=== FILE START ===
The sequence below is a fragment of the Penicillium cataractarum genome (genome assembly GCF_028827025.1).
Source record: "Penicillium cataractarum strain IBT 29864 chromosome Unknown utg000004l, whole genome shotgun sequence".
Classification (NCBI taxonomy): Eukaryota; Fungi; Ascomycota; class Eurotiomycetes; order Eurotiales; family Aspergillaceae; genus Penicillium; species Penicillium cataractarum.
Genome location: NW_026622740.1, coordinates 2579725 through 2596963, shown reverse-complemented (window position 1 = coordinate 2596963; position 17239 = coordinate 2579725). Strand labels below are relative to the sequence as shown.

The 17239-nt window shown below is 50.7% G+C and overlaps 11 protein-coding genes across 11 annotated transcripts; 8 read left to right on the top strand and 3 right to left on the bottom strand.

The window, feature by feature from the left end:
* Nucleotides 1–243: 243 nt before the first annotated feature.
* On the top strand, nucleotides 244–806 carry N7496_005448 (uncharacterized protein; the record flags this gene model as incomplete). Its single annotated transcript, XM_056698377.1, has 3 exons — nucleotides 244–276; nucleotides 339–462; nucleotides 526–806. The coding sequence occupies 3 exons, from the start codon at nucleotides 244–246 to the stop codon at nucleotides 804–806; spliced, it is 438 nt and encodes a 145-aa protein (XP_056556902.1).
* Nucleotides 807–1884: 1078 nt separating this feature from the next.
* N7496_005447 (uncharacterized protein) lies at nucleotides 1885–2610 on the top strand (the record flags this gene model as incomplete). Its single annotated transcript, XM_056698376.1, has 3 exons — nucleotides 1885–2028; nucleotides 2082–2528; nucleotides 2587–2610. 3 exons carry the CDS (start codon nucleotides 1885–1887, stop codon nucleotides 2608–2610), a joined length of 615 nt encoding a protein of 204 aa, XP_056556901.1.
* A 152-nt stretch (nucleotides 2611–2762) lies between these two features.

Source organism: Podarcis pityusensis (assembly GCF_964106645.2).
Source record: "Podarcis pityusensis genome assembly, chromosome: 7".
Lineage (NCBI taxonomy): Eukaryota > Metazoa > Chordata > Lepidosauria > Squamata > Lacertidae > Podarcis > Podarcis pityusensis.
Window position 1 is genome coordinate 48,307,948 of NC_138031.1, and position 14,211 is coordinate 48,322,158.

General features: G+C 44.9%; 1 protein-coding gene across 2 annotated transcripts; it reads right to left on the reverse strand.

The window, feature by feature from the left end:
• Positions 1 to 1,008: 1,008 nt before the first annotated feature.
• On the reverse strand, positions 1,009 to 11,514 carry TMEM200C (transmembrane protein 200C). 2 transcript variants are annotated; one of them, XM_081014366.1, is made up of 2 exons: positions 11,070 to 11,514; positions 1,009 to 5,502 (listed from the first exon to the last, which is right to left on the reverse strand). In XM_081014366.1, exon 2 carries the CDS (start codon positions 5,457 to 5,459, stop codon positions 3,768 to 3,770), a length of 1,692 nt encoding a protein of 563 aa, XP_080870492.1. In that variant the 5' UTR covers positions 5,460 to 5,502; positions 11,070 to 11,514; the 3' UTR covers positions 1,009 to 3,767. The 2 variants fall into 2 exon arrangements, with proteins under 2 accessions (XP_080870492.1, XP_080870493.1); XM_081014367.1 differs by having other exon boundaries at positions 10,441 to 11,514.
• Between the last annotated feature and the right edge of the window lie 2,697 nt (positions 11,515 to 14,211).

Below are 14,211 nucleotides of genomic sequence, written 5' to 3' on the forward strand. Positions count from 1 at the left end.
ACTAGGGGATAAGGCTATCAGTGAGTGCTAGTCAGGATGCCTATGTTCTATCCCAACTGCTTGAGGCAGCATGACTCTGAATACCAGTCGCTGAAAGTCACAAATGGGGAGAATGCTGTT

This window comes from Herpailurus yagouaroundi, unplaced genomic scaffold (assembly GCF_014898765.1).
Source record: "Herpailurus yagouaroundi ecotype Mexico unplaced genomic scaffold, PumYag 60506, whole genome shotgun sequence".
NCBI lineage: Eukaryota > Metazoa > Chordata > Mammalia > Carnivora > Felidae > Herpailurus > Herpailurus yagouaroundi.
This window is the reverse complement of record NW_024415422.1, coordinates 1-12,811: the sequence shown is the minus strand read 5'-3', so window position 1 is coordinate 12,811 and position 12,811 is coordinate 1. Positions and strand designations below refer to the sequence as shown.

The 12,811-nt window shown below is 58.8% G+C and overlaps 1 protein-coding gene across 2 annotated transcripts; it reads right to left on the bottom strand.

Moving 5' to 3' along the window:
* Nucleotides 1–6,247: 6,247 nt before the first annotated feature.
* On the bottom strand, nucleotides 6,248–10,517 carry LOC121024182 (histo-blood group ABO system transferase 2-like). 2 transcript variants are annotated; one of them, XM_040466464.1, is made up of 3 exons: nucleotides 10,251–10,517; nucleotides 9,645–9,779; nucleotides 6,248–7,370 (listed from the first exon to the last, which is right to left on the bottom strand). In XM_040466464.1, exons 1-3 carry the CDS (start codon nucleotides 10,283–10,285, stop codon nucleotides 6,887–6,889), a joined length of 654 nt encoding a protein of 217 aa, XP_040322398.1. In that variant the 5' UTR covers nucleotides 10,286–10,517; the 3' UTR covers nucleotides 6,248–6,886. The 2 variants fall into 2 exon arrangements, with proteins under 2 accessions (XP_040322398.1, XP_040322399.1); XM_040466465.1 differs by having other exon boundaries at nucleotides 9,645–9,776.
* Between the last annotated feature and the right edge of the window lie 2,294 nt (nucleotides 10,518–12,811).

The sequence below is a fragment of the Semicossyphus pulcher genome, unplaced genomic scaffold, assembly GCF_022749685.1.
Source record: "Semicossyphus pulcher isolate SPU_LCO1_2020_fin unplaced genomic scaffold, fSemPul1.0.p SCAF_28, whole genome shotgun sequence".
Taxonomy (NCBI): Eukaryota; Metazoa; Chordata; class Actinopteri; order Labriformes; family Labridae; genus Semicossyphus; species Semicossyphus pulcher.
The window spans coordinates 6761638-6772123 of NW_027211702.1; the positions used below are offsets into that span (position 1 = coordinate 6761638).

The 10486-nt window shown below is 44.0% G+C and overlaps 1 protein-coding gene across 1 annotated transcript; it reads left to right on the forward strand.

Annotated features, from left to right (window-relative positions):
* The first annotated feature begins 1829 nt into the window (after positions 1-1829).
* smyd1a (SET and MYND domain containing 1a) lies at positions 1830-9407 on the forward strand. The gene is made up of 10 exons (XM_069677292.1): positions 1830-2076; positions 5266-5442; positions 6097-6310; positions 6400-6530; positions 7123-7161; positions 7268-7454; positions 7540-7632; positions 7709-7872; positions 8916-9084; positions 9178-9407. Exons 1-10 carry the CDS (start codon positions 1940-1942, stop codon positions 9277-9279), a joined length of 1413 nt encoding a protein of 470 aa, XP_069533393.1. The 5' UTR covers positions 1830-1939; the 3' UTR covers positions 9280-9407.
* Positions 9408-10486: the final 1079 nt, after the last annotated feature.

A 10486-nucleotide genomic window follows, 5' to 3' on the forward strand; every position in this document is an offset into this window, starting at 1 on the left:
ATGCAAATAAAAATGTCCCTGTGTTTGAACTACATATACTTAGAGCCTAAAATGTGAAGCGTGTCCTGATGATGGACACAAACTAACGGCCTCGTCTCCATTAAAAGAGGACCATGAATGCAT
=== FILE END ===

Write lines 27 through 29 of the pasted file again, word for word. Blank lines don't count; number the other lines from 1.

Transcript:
The 12,811-nt window shown below is 58.8% G+C and overlaps 1 protein-coding gene across 2 annotated transcripts; it reads right to left on the bottom strand.

Moving 5' to 3' along the window:
* Nucleotides 1–6,247: 6,247 nt before the first annotated feature.